Katrina: A hero's 'tail'

  • Published
  • By Senior Airman Heather L. Kelly
  • 920th RQW Public Affairs

Courage comes in many shapes and many sizes. During the first days of Hurricane Katrina search and rescue missions, many acts of courage were witnessed. This one came covered in fur. 

The story of the 301st Rescue Squadron rescue beagle begins Sept. 1 at the I-10 overpass in New Orleans. 

After setting down to take on multiple loads of stranded hurricane victims, 301st RQS helicopter pilots Capt. Mike Brasher and Maj. Robert Haston began to notice that each time they landed, a beagle would run toward the helicopter and station itself next to Senior Master Sgt. Pete Callina, one of the pararescuemen on board. 

“It was like she was helping us corral people into the helicopter. She was totally unafraid,” said Sergeant Callina.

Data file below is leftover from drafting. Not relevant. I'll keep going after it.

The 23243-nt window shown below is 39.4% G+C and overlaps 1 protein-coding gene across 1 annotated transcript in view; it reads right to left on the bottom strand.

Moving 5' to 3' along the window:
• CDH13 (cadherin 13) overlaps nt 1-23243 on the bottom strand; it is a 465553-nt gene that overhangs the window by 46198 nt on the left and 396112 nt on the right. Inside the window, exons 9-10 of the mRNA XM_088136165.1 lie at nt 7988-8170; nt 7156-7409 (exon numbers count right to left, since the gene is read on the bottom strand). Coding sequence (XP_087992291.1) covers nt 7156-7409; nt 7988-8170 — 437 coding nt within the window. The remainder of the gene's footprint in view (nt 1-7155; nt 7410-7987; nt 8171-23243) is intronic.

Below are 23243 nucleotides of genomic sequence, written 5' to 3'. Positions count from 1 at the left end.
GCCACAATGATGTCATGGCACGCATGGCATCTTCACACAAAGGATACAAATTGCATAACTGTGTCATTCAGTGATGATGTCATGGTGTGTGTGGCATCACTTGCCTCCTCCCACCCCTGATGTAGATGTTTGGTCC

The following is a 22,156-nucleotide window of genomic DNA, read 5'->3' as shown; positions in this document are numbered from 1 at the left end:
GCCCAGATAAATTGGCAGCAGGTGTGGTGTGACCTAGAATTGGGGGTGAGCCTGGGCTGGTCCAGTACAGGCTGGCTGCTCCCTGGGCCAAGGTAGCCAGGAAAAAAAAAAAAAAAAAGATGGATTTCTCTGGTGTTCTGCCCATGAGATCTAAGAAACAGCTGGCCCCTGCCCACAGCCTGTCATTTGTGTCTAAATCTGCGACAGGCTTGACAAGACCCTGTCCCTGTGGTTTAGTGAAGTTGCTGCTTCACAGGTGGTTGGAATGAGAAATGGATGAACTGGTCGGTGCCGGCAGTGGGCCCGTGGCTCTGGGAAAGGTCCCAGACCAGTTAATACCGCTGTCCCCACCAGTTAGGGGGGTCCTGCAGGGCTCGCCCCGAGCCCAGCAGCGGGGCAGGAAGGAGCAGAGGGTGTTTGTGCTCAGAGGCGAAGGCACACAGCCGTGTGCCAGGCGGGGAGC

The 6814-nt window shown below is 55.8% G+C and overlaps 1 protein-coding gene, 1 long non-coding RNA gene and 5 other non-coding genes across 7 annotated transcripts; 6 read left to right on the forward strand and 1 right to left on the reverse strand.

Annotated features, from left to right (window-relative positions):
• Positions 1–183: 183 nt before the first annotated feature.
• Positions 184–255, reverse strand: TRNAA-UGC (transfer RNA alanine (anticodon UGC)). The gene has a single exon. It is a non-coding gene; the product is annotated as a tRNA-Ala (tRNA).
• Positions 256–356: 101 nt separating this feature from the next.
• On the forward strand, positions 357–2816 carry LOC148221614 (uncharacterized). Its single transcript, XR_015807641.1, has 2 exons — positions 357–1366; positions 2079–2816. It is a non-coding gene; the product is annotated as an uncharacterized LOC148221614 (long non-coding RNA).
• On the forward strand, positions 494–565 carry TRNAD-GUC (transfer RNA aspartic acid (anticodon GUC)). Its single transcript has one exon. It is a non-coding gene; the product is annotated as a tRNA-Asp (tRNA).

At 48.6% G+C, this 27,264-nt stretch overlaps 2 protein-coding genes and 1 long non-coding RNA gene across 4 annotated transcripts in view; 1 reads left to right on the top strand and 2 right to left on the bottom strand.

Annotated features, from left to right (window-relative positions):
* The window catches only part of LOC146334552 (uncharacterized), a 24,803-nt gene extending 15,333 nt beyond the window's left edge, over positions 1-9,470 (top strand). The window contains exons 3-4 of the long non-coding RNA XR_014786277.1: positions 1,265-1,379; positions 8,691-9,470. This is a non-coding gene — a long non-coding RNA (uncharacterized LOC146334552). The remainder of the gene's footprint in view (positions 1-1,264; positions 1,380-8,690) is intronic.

“While we were on our last run, it was obvious that she was an evacuee herself and didn’t belong to anyone on the overpass,” said Captain Brasher. “So we decided to take her with us,” he said. 

After entrusting the animal (then called “Barney”) to an emergency medical technician at a collection point, the crew hoped that the dog would get to an animal shelter. 

“After we got home, the impossible task of finding her began,” said Captain Brasher, who enlisted his wife Melanie in the cause. 

“After searching through thousands of beagle pictures online, we were able to locate her though petfinder.com,” said Captain Brasher. “She was with the Arizona Humane Society,” he said. 

The Brasher’s arranged to have the dog flown to Orlando, Fla., and to her new home and place as the 301st RQS mascot . The brave beagle has since appropriately been re-named “Katrina.”